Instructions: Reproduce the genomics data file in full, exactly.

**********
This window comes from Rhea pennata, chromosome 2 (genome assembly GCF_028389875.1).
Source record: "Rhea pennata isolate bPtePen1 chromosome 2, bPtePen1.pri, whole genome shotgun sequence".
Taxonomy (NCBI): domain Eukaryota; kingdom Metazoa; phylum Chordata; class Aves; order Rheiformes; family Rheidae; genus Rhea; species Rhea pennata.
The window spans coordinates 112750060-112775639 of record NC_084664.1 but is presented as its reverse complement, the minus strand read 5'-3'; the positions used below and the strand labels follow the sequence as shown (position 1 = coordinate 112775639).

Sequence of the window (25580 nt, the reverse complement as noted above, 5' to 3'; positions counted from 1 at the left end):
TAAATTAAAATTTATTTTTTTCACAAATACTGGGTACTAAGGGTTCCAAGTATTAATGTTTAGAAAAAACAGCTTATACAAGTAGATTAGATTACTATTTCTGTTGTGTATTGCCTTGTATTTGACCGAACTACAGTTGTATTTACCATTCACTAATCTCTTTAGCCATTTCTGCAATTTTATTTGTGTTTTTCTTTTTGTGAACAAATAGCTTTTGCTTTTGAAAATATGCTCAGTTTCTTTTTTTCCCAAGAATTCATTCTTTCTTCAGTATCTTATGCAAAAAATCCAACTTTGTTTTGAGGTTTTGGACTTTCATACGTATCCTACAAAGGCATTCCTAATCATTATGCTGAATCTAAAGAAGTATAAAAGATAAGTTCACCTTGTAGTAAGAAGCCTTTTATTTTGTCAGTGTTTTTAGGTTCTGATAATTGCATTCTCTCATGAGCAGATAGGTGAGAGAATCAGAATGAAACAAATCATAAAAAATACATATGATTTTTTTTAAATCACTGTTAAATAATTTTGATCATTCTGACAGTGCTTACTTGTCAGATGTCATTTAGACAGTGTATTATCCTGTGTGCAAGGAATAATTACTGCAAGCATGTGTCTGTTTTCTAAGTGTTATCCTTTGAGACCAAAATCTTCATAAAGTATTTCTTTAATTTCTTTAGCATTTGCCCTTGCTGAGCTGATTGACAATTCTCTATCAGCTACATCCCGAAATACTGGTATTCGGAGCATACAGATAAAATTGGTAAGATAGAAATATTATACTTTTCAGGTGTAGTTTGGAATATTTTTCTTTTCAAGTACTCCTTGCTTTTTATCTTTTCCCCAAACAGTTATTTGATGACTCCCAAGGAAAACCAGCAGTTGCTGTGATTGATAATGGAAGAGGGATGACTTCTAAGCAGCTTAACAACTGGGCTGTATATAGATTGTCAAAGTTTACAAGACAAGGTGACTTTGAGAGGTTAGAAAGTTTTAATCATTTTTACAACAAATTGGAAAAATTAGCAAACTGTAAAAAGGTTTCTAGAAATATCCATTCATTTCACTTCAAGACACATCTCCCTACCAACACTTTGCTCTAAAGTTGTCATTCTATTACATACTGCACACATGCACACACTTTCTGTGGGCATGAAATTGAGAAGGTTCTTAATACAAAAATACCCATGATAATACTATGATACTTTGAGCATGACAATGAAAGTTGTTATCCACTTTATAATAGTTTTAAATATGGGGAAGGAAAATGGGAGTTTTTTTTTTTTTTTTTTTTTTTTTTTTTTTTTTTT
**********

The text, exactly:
This window comes from Rhea pennata, chromosome 2 (genome assembly GCF_028389875.1).
Source record: "Rhea pennata isolate bPtePen1 chromosome 2, bPtePen1.pri, whole genome shotgun sequence".
Taxonomy (NCBI): domain Eukaryota; kingdom Metazoa; phylum Chordata; class Aves; order Rheiformes; family Rheidae; genus Rhea; species Rhea pennata.
The window spans coordinates 112750060-112775639 of record NC_084664.1 but is presented as its reverse complement, the minus strand read 5'-3'; the positions used below and the strand labels follow the sequence as shown (position 1 = coordinate 112775639).

Sequence of the window (25580 nt, the reverse complement as noted above, 5' to 3'; positions counted from 1 at the left end):
TAAATTAAAATTTATTTTTTTCACAAATACTGGGTACTAAGGGTTCCAAGTATTAATGTTTAGAAAAAACAGCTTATACAAGTAGATTAGATTACTATTTCTGTTGTGTATTGCCTTGTATTTGACCGAACTACAGTTGTATTTACCATTCACTAATCTCTTTAGCCATTTCTGCAATTTTATTTGTGTTTTTCTTTTTGTGAACAAATAGCTTTTGCTTTTGAAAATATGCTCAGTTTCTTTTTTTCCCAAGAATTCATTCTTTCTTCAGTATCTTATGCAAAAAATCCAACTTTGTTTTGAGGTTTTGGACTTTCATACGTATCCTACAAAGGCATTCCTAATCATTATGCTGAATCTAAAGAAGTATAAAAGATAAGTTCACCTTGTAGTAAGAAGCCTTTTATTTTGTCAGTGTTTTTAGGTTCTGATAATTGCATTCTCTCATGAGCAGATAGGTGAGAGAATCAGAATGAAACAAATCATAAAAAATACATATGATTTTTTTTAAATCACTGTTAAATAATTTTGATCATTCTGACAGTGCTTACTTGTCAGATGTCATTTAGACAGTGTATTATCCTGTGTGCAAGGAATAATTACTGCAAGCATGTGTCTGTTTTCTAAGTGTTATCCTTTGAGACCAAAATCTTCATAAAGTATTTCTTTAATTTCTTTAGCATTTGCCCTTGCTGAGCTGATTGACAATTCTCTATCAGCTACATCCCGAAATACTGGTATTCGGAGCATACAGATAAAATTGGTAAGATAGAAATATTATACTTTTCAGGTGTAGTTTGGAATATTTTTCTTTTCAAGTACTCCTTGCTTTTTATCTTTTCCCCAAACAGTTATTTGATGACTCCCAAGGAAAACCAGCAGTTGCTGTGATTGATAATGGAAGAGGGATGACTTCTAAGCAGCTTAACAACTGGGCTGTATATAGATTGTCAAAGTTTACAAGACAAGGTGACTTTGAGAGGTTAGAAAGTTTTAATCATTTTTACAACAAATTGGAAAAATTAGCAAACTGTAAAAAGGTTTCTAGAAATATCCATTCATTTCACTTCAAGACACATCTCCCTACCAACACTTTGCTCTAAAGTTGTCATTCTATTACATACTGCACACATGCACACACTTTCTGTGGGCATGAAATTGAGAAGGTTCTTAATACAAAAATACCCATGATAATACTATGATACTTTGAGCATGACAATGAAAGTTGTTATCCACTTTATAATAGTTTTAAATATGGGGAAGGAAAATGGGAGTTTTTTTTTTTTTTTTTTTTTTTTTTTTTTTTTTTT